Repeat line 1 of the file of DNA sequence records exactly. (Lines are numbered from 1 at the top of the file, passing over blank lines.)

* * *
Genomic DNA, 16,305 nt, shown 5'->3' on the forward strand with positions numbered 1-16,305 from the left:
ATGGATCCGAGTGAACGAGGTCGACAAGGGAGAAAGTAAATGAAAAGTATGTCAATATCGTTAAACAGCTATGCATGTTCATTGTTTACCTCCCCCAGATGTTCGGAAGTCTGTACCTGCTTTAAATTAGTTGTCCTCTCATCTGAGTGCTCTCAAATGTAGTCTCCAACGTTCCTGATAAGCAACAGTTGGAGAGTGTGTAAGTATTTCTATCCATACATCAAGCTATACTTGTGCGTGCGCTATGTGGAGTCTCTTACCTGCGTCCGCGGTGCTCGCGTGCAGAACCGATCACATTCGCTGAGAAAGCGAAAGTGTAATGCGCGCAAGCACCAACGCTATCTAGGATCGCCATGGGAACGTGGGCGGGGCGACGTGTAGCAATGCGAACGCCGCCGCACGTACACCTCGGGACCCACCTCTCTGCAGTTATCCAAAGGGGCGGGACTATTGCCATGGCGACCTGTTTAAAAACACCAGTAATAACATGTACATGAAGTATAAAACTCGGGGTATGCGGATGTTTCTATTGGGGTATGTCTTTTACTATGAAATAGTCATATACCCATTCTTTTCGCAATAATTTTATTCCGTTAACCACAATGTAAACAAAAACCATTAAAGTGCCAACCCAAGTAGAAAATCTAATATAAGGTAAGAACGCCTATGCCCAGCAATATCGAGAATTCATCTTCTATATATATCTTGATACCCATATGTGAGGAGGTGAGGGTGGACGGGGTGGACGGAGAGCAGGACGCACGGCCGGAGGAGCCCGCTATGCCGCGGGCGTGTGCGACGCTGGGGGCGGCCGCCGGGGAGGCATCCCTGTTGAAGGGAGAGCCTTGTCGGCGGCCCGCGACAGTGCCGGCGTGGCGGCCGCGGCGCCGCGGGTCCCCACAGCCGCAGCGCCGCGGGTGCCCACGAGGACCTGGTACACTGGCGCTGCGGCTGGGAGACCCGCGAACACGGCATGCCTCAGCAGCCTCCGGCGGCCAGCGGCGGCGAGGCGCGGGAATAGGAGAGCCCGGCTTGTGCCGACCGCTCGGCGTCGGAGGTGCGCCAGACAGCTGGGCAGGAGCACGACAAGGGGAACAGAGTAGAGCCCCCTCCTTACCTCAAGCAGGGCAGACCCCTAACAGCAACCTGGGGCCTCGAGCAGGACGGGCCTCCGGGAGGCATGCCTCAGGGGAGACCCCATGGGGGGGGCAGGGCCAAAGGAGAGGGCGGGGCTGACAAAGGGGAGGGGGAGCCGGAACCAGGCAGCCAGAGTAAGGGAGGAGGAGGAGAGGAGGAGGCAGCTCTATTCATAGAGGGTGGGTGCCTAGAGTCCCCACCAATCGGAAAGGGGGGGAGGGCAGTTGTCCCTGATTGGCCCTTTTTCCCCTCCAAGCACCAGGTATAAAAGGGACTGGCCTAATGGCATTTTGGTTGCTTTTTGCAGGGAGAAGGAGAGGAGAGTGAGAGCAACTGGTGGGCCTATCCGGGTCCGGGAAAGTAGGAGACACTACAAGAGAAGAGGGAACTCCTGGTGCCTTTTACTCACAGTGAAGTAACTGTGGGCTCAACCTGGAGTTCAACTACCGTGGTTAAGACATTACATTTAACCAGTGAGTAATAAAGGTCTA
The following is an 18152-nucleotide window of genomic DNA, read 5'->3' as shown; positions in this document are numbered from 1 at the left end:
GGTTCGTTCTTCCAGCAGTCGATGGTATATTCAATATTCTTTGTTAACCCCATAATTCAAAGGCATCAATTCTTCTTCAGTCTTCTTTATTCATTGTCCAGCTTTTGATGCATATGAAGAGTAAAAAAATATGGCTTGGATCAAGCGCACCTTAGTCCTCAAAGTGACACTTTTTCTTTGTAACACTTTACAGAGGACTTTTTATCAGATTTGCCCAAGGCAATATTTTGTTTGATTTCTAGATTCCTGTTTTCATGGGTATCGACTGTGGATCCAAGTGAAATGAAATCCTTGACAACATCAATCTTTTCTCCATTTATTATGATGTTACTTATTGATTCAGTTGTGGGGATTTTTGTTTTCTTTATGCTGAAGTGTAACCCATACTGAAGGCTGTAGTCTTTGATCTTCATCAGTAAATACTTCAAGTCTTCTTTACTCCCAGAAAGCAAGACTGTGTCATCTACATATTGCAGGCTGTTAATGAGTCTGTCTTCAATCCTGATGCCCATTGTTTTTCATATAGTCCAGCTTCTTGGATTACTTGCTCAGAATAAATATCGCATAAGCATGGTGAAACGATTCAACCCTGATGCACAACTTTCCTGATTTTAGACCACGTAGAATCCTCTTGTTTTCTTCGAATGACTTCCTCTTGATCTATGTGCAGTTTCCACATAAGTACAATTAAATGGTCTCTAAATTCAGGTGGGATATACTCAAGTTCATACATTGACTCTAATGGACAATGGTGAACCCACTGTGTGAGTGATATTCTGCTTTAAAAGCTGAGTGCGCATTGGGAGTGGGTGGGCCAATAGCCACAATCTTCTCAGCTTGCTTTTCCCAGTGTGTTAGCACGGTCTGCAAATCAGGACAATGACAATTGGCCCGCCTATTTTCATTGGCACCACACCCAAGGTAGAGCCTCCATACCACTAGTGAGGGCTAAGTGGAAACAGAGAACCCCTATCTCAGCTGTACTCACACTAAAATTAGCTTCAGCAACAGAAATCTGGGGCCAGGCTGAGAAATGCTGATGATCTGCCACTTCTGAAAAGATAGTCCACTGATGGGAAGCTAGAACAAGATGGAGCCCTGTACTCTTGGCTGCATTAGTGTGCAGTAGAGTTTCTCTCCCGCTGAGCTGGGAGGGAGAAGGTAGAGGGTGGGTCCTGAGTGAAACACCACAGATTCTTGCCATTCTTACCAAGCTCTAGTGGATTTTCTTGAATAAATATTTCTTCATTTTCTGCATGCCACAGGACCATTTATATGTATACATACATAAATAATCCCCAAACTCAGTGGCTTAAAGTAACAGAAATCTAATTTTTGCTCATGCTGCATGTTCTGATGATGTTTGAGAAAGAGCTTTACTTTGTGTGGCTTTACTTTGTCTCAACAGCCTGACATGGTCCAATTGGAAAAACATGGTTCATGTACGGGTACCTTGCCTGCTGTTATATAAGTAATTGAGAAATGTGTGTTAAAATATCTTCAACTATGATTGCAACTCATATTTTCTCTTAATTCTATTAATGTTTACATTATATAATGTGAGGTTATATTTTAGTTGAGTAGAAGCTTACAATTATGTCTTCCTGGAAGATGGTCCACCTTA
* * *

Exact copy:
Genomic DNA, 16,305 nt, shown 5'->3' on the forward strand with positions numbered 1-16,305 from the left: